Dr. David Forbes Wins National Alumni Outstanding Scholar Award


Posted on February 20, 2017 by


Whether it’s researching synthetic organic chemistry, working in administration or motivating students to be active researchers, Dr. David Forbes outrivals most.

As a professor of chemistry and chair of the department at the University of South Alabama, he maintains a thriving undergraduate research program while serving as a mentor, researcher, administrator and being actively involved in chemistry.

Forbes enjoys the unexpected daily challenges that make his position unique. “Managing time as an independent researcher and addressing administrative responsibilities can often become difficult to balance,” Forbes said, “but I’m always up for a challenge.”

This challenge led Forbes to receive the University’s 2013 Olivia Rambo McGlothren Outstanding Scholar Award. The award, sponsored by the USA National Alumni Association, honors a full-time faculty member of at least five years for her or his excellence and high achievements in an academic discipline.

Between 1998 and 2012 he has published, presented and collaborated on one textbook with a second edition in the publication process, 40 manuscripts and over 140 presentations. His primary research interest is in the area of synthetic organic chemistry and focuses on developing new methods and the application of new synthetic methodologies.

Additionally, Forbes serves on the Executive Committee of the Arnold and Mabel Beckman Foundation Beckman Scholars Program, which recognizes outstanding undergraduate research programs in chemistry and biological sciences. He has taught organic chemistry I and II, general chemistry I, freshman honors experience, senior honors chemistry and special topics covering medicinal chemistry.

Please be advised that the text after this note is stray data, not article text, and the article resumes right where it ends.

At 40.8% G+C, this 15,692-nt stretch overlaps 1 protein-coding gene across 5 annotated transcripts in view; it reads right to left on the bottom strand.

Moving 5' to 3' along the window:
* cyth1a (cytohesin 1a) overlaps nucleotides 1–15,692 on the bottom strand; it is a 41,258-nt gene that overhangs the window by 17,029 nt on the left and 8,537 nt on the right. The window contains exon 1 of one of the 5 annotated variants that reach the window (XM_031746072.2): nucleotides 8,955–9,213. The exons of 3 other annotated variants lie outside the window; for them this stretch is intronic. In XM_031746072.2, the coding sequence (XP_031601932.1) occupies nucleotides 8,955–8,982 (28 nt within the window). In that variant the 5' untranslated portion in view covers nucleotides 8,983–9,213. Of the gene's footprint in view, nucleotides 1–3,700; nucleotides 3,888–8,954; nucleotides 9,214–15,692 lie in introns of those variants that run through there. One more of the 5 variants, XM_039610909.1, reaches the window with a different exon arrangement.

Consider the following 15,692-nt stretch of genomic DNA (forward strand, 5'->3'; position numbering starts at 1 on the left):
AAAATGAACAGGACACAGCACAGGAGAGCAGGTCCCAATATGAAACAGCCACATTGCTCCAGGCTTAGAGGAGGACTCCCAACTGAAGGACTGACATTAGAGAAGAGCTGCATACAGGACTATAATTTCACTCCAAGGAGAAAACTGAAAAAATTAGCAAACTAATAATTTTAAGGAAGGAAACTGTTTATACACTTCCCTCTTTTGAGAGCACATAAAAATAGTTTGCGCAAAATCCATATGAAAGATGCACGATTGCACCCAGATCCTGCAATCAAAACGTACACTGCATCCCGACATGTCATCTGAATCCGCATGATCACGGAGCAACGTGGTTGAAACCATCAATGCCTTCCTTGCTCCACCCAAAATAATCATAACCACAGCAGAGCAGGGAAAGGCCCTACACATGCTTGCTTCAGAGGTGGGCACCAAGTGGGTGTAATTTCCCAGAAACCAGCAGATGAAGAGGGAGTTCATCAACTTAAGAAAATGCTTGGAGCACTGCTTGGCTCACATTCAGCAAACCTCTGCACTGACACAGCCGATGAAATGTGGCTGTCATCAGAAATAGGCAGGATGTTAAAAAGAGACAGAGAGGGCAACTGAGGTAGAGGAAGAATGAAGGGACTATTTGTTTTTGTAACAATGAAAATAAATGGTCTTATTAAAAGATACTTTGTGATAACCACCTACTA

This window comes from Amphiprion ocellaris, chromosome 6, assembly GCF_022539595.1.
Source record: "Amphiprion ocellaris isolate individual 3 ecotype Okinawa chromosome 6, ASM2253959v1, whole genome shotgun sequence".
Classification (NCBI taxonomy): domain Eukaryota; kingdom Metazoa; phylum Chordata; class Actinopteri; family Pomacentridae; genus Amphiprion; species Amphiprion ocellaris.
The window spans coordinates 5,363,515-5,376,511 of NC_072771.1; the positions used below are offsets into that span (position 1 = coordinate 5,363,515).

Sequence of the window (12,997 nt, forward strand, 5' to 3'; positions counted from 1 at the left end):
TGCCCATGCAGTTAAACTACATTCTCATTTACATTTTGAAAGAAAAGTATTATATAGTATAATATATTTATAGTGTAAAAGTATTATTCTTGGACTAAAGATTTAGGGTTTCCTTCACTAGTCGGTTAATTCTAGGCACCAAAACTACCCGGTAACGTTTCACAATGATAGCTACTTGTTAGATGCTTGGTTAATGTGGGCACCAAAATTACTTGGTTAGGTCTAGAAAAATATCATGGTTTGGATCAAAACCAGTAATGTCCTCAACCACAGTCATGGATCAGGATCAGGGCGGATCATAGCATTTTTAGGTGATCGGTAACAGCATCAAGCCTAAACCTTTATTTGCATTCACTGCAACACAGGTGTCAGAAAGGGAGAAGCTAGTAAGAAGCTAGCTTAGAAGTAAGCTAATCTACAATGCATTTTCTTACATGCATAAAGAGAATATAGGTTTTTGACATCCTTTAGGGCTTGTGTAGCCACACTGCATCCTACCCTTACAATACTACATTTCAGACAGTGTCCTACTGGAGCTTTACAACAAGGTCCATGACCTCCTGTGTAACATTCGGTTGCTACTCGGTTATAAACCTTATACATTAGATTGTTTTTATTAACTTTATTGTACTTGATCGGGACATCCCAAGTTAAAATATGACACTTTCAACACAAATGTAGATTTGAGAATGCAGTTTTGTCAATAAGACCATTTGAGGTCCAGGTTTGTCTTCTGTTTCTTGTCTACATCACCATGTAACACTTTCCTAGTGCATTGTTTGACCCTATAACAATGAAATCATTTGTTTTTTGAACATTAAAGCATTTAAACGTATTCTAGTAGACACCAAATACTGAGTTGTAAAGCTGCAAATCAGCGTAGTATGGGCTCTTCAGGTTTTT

Forbes graduated with a bachelor’s of science in chemistry in 1989 from the University of Florida and obtained a Ph.D. in chemistry from the University of Illinois at Urbana-Champaign in 1996. He participated in post-doctoral research at Trinity University in 1997 and at the University of Arizona in 1998.

Since the beginning of his career as an assistant professor at the University of South Alabama in 1998, Forbes has mentored over 50 students in the undergraduate research program, which focuses on the development and application of new synthetic methodologies. Forbes believes that watching a student transition into independent scientists and take ownership of their own projects is the most rewarding aspect of mentorship.

“Having the opportunity to get students involved and pursue the ideas of both my colleagues and myself in a way to see their efforts published and supported by external support is what I love about research,” he said.

Forbes’ students gain much more than knowledge in his class; they gain intellectual fuel for motivation through an engaged learning environment and encouragement to be successful and explore their goals beyond their academic experience. He also loves the truly enriched environment created by encouraging students to gain individualized hands-on experience in his class.

“I enjoy seeing everyone that is involved with research get credit for their hard work and by doing so, be amazingly competitive with their next career move.”

With such dedication to a professional and productive relationship with his students, Forbes has helped develop numerous students into scholars in their respective fields. For example, Derrick Lewis, a past mentee in 1999, was the first researcher under Forbes’ supervision to obtain data on the decarboxylative process. Lewis’ demonstration of the proof of principle was a breakthrough for the department and has received federal funds for over a decade.

In 2009, Joseph Kundukulam, under Forbes’ direction, received the Portz Award given by the National Collegiate Honors Council for his research on polymer-supported suflenylations. According to Kundukulam, “One thing that stood out about Dr. Forbes was his willingness to go the extra mile for all his students, whether it was extra office hours, entertaining lectures that made difficult concepts easier to understand or as a student advocate putting the best interests of the student foremost.”

As chair, Forbes shares the goal of boosting student involvement in research and therefore obtaining more research space for the entire department. His hope is to encourage local high-school teachers and their students to express an interest in the chemical sciences at the university during the summer months.


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